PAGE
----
Hard to believe it's been 15 years since "Bridget Jones's Diary" surprised the world with blue soup, ugly Christmas sweaters, an unexpectedly funny Colin Firth, a shockingly nasty Hugh Grant, and a stunningly perfect English accent emerging from Texan Renée Zellweger.

Since the film adaptation of Helen Fielding's novel hit these shores on April 13, 2001, the awkward but lovable "singleton" heroine has been a worldwide favorite, spawning a 2004 sequel and a long-awaited third installment, "Bridget Jones's Baby," finally due for delivery this fall. To celebrate the film's 15th anniversary this week, here are some behind-the-scenes facts you need to know.
1. Helen Fielding's worldwide bestseller started out as a series of columns in Britain's Independent newspaper that loosely fictionalized the romantic misadventures of Fielding and her thirtysomething pals. Fielding acknowledged that she lifted her storyline from "Pride and Prejudice." "Jane Austen's plots are very good and have been market researched over a number of centuries so I decided simply to steal one of them," Fielding joked. "I thought she wouldn't mind, and anyway, she's dead."

2. Director Sharon Maguire got the job in part because she was one of Fielding's close friends; in fact, the character of Shazza (played by Sally Phillips) was based on Maguire.

3. It took producers two years to find the perfect Bridget Jones. Among those considered were Cameron Diaz, Cate Blanchett, Emily Watson, Rachel Weisz (Maguire decided she was "too beautiful"), and Kate Winslet (who, at 24, was deemed too young). Toni Collette has said she turned the part down because she was busy acting on Broadway in "The Wild Party."
4. Zellweger finally won Maguire over, convincing her that her salty, Texas-bred sense of humor helped her empathize with the earthy Bridget. But when her casting was announced, many Brits were outraged over the idea of an American playing such a quintessentially English character. To learn Bridget's British accent, Zellweger enlisted Barbara Berkery, the dialect coach who had guided Gwyneth Paltrow's Oscar-winning performance in "Shakespeare in Love."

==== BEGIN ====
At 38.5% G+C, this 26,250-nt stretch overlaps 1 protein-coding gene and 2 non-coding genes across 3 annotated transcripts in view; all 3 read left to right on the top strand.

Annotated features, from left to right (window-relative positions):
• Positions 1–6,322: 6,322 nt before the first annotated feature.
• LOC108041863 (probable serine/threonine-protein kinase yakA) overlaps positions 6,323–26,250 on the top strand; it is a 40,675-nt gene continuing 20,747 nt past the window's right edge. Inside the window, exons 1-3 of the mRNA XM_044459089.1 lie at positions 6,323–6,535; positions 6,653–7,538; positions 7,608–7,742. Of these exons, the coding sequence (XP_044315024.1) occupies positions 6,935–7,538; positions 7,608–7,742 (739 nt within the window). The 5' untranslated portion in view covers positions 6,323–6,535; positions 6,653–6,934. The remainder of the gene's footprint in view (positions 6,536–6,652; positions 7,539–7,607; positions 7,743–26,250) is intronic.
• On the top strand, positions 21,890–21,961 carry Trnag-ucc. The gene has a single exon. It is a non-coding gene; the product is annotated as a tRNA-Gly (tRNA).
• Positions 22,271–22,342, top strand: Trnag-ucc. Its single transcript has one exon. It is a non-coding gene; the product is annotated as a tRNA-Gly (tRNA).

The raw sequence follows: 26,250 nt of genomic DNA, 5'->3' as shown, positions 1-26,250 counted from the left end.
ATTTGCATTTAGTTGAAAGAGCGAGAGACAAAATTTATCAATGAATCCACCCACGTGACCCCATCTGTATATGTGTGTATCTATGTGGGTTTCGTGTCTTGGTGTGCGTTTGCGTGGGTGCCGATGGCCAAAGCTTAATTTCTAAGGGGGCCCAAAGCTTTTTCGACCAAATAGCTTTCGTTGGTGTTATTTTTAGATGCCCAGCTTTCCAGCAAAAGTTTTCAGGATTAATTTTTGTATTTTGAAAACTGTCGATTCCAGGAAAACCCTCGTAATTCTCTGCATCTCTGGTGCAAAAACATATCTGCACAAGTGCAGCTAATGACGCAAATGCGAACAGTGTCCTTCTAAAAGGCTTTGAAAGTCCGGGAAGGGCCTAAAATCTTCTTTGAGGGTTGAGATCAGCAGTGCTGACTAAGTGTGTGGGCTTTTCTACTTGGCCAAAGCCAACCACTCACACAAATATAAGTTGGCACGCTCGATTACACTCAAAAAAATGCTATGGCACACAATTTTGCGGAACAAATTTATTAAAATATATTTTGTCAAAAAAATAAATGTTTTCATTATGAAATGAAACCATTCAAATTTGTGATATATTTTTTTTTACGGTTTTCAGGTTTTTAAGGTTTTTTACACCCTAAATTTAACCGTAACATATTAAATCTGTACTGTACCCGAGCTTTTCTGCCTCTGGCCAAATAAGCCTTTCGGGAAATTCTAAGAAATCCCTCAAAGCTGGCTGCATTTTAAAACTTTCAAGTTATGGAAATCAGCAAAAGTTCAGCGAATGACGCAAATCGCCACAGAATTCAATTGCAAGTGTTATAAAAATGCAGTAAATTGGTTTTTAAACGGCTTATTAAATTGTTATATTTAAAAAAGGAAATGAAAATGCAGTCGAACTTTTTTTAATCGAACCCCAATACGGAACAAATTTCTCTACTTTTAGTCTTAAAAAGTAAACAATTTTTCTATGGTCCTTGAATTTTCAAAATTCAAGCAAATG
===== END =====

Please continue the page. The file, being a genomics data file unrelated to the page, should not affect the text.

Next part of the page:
5. Zellweger's ultimate test came when she went undercover as Bridget Cavendish, taking on a Bridget Jones-like job as a publicist trainee at Picador, the London publishing firm where Fielding had worked while she wrote her novel. For two weeks, the actress learned the publishing business, practiced her accent, and successfully passed as a local; no one recognized her as the Hollywood leading lady of "Jerry Maguire."
6. The willowy actress also had to pull a "Raging Bull" and pack on weight to play the curvy Bridget. She famously gained 17 pounds on a diet of bagels, burgers, buttered biscuits, croissants, cheesecake, pizza, peanut butter, and protein shakes with ice cream.

7. For Mark Darcy, the filmmakers had no other choice but Colin Firth, who had played Mr. Darcy in the celebrated 1995 BBC version of "Pride and Prejudice," making women swoon throughout the English-speaking world. Among those who had developed a crush on Firth's TV Darcy was Fielding, who name-checked the actor in her book. She was so intent on casting him in the film that the producers also hired Andrew Davies, who had scripted the Austen mini-series, to co-write the "Bridget Jones" screenplay with Fielding and British romantic comedy master Richard Curtis ("Four Weddings and a Funeral"). Firth, drawn by Davies' presence and by the chance to spoof his own persona, accepted the role.8. At the time he was cast as cad Daniel Cleaver, Hugh Grant was known for stammering nice-guy roles in such Curtis comedies as "Four Weddings" and "Notting Hill." He was thrilled to play someone with more of an edge, or, as he put it, "a character that was nearer to the real me."

9. The film cost a reported $26 million to produce. It earned back $72 million in North America and a total of $282 million worldwide.

10. Zellweger was nominated for a Best Actress Oscar, a rarity for a comic performance. She lost to Halle Berry for "Monster's Ball." Two years later, Zellweger won the Best Supporting Actress Oscar for "Cold Mountain," a trophy many considered a make-up prize for her "Bridget Jones" snub.